by Richard Buckley, Editor, Business Eye

The opening quarter of 2018 has seen the commercial property market in Northern Ireland experiencing a slow start to the year, however, the forecast for the second quarter is stronger with an above-average £82.3m of deals currently under offer, according to new research published today by Lambert Smith Hampton.


 

The Investment Transactions Northern Ireland Q1 2018 Bulletin recorded a completed transaction volume of £11.9m which is 85 per cent below the five-year quarterly average.

 

Total volume in H1 2018 is still on track to surpass £100m, a twofold increase on H1 2017 and on par with the five-year H1 average.

 

Retail transactions continued to dominate, accounting for 88 per cent of activity in Q1. This included Meadowlane Shopping Centre in Magherafelt for £7m (NIY 9.80 per cent), Supervalu in Comber for £1.9m (NIY 6.76 per cent) and a three unit retail parade on the Upper Newtownards Road for £1.4m (NIY 6.45 per cent).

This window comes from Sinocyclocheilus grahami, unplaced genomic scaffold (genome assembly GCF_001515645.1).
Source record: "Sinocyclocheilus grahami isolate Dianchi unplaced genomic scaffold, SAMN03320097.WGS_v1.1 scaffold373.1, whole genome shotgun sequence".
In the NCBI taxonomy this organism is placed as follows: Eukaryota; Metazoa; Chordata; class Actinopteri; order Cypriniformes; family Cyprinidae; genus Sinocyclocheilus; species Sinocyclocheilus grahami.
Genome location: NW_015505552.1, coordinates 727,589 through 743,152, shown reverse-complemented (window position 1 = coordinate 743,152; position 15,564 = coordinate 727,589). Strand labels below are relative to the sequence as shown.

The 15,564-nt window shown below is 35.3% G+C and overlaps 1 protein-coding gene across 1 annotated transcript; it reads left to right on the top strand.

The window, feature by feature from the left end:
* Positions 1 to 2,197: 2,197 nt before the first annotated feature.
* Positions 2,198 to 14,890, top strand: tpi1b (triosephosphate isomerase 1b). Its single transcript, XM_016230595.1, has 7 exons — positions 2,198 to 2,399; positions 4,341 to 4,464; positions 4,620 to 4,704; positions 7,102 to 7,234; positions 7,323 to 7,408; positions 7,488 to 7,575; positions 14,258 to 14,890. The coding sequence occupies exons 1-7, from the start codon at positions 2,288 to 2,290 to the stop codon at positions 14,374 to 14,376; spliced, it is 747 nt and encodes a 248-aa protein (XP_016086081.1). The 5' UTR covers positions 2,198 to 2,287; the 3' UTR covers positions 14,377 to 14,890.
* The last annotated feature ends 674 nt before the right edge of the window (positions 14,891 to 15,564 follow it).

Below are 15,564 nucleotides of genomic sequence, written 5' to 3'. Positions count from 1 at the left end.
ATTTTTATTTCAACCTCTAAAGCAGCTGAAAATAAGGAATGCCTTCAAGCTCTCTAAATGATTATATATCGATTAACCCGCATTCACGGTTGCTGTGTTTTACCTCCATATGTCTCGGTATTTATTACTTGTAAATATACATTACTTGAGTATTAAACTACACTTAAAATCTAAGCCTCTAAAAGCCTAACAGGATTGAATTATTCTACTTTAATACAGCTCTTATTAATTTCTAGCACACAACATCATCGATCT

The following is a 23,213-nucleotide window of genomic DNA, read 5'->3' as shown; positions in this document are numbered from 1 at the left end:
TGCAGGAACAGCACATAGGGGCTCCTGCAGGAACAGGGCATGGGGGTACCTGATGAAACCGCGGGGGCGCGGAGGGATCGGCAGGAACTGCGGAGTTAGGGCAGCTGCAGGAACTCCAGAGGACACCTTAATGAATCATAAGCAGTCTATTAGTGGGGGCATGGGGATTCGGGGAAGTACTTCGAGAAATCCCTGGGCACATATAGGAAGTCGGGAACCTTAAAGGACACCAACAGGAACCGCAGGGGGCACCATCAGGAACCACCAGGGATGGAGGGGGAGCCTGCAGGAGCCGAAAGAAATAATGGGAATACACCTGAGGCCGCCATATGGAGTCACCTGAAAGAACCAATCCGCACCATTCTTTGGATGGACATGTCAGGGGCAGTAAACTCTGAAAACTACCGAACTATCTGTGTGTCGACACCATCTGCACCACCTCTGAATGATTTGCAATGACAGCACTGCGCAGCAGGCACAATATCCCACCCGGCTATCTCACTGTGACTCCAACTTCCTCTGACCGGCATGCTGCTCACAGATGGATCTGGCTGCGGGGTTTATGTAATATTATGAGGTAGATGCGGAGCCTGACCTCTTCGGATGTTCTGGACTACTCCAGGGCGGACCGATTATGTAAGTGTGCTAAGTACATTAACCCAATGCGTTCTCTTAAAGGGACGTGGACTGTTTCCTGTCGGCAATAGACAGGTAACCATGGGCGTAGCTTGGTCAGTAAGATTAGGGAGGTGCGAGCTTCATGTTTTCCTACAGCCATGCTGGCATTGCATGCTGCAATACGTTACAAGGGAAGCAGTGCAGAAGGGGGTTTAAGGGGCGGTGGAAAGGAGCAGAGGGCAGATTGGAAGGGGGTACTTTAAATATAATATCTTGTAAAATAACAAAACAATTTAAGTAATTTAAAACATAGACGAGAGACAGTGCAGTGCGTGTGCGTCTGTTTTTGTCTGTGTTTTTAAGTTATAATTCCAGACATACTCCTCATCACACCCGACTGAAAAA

As a consequence of the nature and volume of investment opportunities, local private investors were the most active investor type, responsible for seven of the eight Q1 deals. Other investor types were quiet, and the only deal of note was Starwood Capital Group’s purchase of the 198-room Hilton Hotel at Lanyon Place as part of a £135m seven hotel portfolio in February.

Neil McShane, director of capital markets at Lambert Smith Hampton, said: “After the slow start to 2018, the Northern Irish commercial property market is set for significantly increased activity in Q2 with £82m of deals expected to complete.

“The alternatives sector accounts for over a third of the Q2 forecasted volume, surpassing current expectations for the core sectors of retail, office and industrial. Anticipated alternative transactions in Q2 include leisure facilities and car parks.”

He added: “With the UK/EU trade negotiations scheduled to begin this month and the October 2018 target date for agreement on the withdrawal treaty, further clarity on the future relationship between the UK and the EU will be forthcoming during this year. Progress on the Brexit negotiations, and a better understanding of the implications of Brexit, bodes well for the Northern Irish investment market in the medium to long-term, as removing a degree of uncertainty is expected to enhance supply and help to relieve investor frustrations.”

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Lambert Smith Hampton's Neil McShane

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